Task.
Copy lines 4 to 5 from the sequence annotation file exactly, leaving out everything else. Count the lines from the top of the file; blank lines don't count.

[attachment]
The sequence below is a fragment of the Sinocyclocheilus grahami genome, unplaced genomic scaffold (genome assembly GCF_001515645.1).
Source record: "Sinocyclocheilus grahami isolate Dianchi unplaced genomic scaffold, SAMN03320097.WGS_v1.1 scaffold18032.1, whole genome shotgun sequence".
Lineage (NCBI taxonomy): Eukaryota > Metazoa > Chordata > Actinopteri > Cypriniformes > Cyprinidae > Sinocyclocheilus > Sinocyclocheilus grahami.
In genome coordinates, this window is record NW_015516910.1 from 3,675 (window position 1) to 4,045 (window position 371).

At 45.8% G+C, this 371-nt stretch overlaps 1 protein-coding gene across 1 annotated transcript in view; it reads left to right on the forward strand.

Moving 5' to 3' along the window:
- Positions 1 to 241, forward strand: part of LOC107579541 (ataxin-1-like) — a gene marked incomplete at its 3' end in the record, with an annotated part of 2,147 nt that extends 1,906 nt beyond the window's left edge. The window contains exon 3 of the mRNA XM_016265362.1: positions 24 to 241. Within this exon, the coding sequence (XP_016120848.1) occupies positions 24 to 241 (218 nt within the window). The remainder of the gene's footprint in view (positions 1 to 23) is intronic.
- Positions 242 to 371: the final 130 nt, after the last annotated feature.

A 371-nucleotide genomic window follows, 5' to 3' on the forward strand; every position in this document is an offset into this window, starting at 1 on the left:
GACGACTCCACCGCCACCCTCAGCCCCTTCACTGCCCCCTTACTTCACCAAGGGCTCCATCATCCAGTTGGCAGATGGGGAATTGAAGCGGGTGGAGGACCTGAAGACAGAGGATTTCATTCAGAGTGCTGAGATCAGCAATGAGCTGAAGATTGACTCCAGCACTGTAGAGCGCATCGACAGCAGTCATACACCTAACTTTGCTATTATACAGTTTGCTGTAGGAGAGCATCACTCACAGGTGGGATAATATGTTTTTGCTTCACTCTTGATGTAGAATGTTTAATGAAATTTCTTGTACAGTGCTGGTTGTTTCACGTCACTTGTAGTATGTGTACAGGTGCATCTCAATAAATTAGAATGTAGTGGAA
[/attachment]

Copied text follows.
In genome coordinates, this window is record NW_015516910.1 from 3,675 (window position 1) to 4,045 (window position 371).

At 45.8% G+C, this 371-nt stretch overlaps 1 protein-coding gene across 1 annotated transcript in view; it reads left to right on the forward strand.